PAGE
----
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Low T Campaign May Be Harmful To Your Health

More than $100 million was spent by drug companies on advertisements for androgen replacement therapy (ART) in 2012. The ads appear to be successful because the number of prescriptions for ART among men 40 years or older has more than tripled since 2001 (JAMA Intern Med online June 3, 2013). Interestingly, among all new androgen users, only 74.7% had their testosterone level measured in the prior 12 months. The proportion of men with low testosterone could not be determined in this study. Common diagnoses in the year prior to testosterone replacement therapy included hypogonadism (50.6%), fatigue (34.5%), erectile dysfunction (31.9%) and psychosexual dysfunction (11.8%).

Despite the claims touted in these ads, randomized clinical trials have shown that testosterone therapy results in only small improvements in lean body mass and body fat, libido, sexual satisfaction and has inconsistent or no effect on weight, depression, and lower extremity strength (J Clin Endocrinol Metab 2010;95(6):2536-59). Testosterone treatment has been associated with numerous adverse effects including polycythemia, gynecomastia, edema, prostate cancer, benign prostatic hyperplasia and coronary artery disease.

Two articles published on February 3 in the New York Times further highlighted the cardiovascular risks associated with androgen replacement therapy in men (Don’t ask your Doctor about Low T by John La Puma and Weighing Testosterone Benefits and Risk by Roni Caryn Rabin) Hopefully, coverage in the popular press will be more successful in decreasing this harmful practice than the medical profession has been.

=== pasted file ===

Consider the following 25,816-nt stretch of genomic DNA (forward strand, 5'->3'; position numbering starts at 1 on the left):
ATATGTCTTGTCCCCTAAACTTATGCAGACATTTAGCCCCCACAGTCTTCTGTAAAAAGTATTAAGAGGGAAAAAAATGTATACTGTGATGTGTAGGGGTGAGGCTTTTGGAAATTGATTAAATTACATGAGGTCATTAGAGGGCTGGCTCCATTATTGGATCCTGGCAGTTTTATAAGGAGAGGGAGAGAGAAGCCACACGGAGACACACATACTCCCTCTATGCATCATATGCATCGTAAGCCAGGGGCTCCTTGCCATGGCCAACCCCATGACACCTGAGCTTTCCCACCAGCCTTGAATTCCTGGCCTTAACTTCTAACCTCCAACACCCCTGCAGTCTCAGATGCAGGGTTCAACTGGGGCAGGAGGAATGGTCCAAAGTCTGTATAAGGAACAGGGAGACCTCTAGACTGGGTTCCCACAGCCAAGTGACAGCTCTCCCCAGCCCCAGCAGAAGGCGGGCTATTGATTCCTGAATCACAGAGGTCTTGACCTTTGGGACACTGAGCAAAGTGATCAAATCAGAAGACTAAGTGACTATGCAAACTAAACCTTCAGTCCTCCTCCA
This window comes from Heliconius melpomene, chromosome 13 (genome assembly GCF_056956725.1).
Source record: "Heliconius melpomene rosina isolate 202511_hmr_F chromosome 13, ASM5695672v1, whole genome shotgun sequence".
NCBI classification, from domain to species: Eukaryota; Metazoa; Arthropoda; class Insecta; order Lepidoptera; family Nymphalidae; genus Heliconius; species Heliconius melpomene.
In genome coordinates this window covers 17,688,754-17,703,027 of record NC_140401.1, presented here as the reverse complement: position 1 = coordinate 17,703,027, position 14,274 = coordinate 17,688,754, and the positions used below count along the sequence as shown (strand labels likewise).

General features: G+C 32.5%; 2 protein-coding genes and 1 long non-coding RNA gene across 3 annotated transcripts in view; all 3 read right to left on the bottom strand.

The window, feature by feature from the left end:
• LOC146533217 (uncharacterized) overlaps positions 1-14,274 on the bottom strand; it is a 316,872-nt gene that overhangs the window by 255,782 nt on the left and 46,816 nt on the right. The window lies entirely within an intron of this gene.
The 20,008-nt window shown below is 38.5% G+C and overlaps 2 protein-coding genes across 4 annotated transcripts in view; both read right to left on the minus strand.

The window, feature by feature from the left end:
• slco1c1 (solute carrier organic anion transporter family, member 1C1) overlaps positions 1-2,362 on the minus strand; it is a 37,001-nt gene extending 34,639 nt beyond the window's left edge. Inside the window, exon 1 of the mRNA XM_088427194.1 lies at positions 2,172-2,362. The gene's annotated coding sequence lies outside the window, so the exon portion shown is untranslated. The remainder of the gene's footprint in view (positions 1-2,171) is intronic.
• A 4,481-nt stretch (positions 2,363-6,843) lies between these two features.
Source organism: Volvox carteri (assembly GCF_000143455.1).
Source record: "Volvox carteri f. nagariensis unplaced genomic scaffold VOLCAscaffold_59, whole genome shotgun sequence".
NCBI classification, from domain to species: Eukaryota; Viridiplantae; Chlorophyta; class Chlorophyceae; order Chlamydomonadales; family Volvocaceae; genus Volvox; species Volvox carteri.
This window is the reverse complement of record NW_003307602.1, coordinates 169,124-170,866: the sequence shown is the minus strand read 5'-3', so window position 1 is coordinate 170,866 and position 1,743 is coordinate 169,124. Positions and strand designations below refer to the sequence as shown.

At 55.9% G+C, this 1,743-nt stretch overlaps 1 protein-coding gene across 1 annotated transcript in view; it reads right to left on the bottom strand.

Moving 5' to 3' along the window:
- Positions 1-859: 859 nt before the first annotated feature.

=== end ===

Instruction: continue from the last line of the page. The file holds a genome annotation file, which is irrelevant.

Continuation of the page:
The Endocrine Society Clinical Practice Guideline does not recommend screening for androgen deficiency in the general population. The Guideline recommends making a diagnosis of androgen deficiency only in men with consistent symptoms and signs and unequivocally low serum testosterone levels. The initial test should be a total testosterone level measured on a sample collected during the morning. Low levels should be confirmed by repeat testing of total testosterone. Men who have total testosterone levels near the lower limit of normal or who may have a sex hormone binding globulin abnormality can be further investigated using bioavailable testosterone levels.

Common practice has been to order both total and free testosterone in the evaluation of testosterone deficiency. To meet the growing demand, most laboratories measure free testosterone with an automated androgen analog immunoassay. Unfortunately, an increasing number of studies have demonstrated that these free testosterone assays do not accurately measure free testosterone and are often falsely low. The Endocrine Society recommends against the use of automated free testosterone assays (J Clin Endocrinol Metab 2010;95(6):2536-59).

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